This building houses the Raffles International College at 117 Nguyễn Văn Trỗi street in Ho Chi Minh City. This Raffles is a branch of the Raffles College of Design and Commerce based in Sydney, Australia.
The building is setback from the street on an interior lot blocked from the street by an older building. This is a practice that international building developers would not consider, but it is common in Saigon.
The colored films on selected windows add a design touch to the building, which otherwise would be a standard international style building.
My obsession with large cafés in HCMC continues -- I have now found the MOST beautiful cafe in Ho Chi Minh City, the LaDo Café. The location, however, is as far out of the inner city as it can get without going across the outer belt highway of QL 1A west of Saigon. The address is 101/18 Gò Dầu Street in the Tân Qúy ward of Tân Phú district. I am surprised Kevin at SaigonNezumi hasn't found it first since he spends a lot of time in that district.
The location is just too far out and hidden away, which is unfortunate because this truly is a modernist masterpiece in a beautiful garden. I am told the owner and designer is an architect, and I would love to talk with him someday.
I didn't have my camera with me on this visit, so some fuzzy old iPhone pics are going to have to cover the design for now. The occasion was an outing with friends from my office, which is what visits to cafés in Việt Nam are all about -- socializing.
We get by in a mixture of Vietnamese and English. The usual beverage of choice for women is a blended fruit drink.
Lado Cafe is one of the largest cafes I have been to, and it is unfortunate we were one of the only groups there on a Saturday afternoon. Given its out-of-the-way location, it is also much quieter than most cafes, and the music is played at at a reasonable level that allows good conversation. While we were there, a few Chistmas songs were played within the mix of western and Vietnamese tunes.
There are two garden sides split with a center pavilion.
Most seating is at the garden terraces.
The selection of plant material complements the architecture (or vice versa) very well and is very deliberate in how it is planted and maintained. There is nothing random to the choices and means of planting -- everything is selected to work together in a very pleasing composition.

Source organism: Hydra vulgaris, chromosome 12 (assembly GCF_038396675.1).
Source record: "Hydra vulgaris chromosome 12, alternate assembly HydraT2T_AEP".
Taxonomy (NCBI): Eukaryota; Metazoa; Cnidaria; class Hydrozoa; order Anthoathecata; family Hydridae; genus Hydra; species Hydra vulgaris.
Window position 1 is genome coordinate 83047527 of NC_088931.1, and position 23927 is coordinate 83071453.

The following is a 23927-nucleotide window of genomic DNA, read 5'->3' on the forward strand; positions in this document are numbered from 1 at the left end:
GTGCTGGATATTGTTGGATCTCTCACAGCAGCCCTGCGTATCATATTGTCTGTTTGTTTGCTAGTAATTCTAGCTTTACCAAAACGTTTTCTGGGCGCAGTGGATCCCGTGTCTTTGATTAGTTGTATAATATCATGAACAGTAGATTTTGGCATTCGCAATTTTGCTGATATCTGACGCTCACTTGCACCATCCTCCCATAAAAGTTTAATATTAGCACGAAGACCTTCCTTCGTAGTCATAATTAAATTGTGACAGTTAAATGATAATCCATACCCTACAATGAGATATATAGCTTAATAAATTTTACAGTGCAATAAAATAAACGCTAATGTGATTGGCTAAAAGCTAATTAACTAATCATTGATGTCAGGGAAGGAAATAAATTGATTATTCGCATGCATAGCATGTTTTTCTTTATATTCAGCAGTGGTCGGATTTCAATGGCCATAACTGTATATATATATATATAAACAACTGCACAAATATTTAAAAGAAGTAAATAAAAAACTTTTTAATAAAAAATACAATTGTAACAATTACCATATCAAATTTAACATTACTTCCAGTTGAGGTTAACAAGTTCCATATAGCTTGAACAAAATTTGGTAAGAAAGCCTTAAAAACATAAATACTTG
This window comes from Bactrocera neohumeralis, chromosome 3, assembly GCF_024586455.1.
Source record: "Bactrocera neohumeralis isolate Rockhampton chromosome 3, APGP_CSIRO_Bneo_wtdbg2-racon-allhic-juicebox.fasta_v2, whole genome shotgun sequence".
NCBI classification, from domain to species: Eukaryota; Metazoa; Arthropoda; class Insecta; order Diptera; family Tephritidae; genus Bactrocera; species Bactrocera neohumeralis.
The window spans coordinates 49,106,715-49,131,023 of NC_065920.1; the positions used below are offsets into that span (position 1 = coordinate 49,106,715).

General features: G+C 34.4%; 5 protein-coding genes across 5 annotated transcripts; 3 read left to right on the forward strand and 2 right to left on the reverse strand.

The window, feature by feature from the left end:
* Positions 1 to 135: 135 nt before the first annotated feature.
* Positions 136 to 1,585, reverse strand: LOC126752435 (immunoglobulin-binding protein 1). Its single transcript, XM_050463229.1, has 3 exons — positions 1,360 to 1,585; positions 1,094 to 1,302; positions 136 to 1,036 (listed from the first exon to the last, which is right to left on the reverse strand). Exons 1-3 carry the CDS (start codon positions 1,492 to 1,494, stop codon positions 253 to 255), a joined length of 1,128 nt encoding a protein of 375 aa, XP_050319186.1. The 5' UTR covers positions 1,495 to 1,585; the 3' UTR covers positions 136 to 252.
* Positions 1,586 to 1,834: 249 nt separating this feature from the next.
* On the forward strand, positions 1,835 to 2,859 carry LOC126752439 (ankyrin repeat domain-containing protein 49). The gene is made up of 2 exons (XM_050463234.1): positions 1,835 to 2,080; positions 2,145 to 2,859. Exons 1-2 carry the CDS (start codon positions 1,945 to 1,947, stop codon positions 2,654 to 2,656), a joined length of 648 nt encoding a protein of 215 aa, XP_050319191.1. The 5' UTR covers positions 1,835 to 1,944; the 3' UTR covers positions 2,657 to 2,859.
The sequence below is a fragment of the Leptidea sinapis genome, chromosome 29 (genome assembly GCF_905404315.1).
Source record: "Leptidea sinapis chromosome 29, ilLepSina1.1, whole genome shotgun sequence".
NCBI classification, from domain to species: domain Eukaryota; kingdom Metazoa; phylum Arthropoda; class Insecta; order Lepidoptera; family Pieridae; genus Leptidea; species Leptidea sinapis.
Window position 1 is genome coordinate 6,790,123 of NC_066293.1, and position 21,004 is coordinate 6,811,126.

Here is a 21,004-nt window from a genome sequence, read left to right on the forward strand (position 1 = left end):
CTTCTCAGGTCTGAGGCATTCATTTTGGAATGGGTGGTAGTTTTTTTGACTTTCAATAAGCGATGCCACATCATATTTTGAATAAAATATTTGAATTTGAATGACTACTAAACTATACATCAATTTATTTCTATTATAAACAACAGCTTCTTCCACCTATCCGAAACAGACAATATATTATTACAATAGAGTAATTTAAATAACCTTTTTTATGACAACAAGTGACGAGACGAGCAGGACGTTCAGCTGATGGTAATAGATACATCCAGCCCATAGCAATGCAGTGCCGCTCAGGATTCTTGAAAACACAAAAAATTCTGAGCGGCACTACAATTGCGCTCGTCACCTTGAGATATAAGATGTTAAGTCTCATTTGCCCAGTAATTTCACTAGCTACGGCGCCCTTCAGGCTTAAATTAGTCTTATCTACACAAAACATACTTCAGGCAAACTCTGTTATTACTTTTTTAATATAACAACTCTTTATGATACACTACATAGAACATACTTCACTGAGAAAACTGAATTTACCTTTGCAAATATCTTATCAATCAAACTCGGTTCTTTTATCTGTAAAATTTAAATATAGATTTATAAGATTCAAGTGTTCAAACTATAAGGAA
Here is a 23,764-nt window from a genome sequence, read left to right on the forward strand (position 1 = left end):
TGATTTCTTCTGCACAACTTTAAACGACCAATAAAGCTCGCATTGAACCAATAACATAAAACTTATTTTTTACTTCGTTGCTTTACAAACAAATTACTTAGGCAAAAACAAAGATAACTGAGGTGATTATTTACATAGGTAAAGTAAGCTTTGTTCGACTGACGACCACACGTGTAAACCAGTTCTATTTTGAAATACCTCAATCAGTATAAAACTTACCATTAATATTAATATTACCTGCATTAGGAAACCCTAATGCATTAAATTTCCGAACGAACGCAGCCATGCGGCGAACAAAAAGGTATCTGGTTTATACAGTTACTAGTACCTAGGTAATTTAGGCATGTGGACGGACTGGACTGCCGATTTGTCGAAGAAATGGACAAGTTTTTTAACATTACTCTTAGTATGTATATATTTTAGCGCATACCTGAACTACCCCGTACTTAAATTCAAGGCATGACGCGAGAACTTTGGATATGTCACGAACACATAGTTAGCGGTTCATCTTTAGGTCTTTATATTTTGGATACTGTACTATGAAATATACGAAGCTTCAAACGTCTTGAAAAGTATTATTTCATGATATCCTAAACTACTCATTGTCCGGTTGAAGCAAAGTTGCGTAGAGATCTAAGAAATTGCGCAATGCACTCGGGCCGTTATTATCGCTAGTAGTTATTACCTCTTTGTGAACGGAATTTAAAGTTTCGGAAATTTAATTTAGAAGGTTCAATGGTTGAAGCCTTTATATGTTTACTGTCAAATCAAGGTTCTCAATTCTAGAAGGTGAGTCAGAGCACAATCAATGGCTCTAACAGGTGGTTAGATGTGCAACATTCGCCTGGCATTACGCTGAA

The water in the pools is deliberately stagnant so that they have a beautiful green color. Yellow architectonic elements like walls and frames are used to unify the composition.
This will probably be the last post on this subject for the next two or three months. The site is empty now -- this past week, the pile testing contractor finished testing the third pile and then took away all the equipment and concrete blocks.
If you look closely, you can see the tops of the three .75-meter diameter concrete piers.
The evaluation of the test results will now either confirm the foundation design or require changes. Normally, it will take some time to sort all this out and then the pile contractor will show up with a couple of rigs and finish drilling all the piers.
Jon over at the blog It's the final word commented on last week's posting about construction that I "must be the only man in Saigon who actually enjoys having a large scale construction project behind his house..." Yes, it's true -- I enjoy having a construction project behind my house because I have a ringside seat for the day-to-day workings of a construction site. Architects don't get enough exposure to construction on the job -- I am learning some new things, particularly about construction methods common in Vietnam but not so common in America. The current construction activities are still fairly tame -- I might change my mind when the construction workers are staring in my window and blowing dust my way in a year or so.
This week the crane operator and rigging crew set up the third frame for testing the last concrete drilled pier.
This next week they will haul all of the frame materials and concrete blocks away, and the site will be quiet for a couple of months while the structural engineer evaluates the test results and the foundation contractor calculates the length of drilled piers required to complete the building and order materials accordingly.
All of the big concrete blocks that had been brought to the site were put to use this past week as the pile testing contractor set up a frame and piled the blocks on.
The frame was set up so that the center of the load of blocks came to bear on measuring equipment that recorded the load as well as the settlement of the concrete pier, if any. The load was maintained on the pile for four days.
There are three concrete piers to be tested -- the contractor is moving on to the second one today, unpiling all the blocks and resetting the frame over the second pile.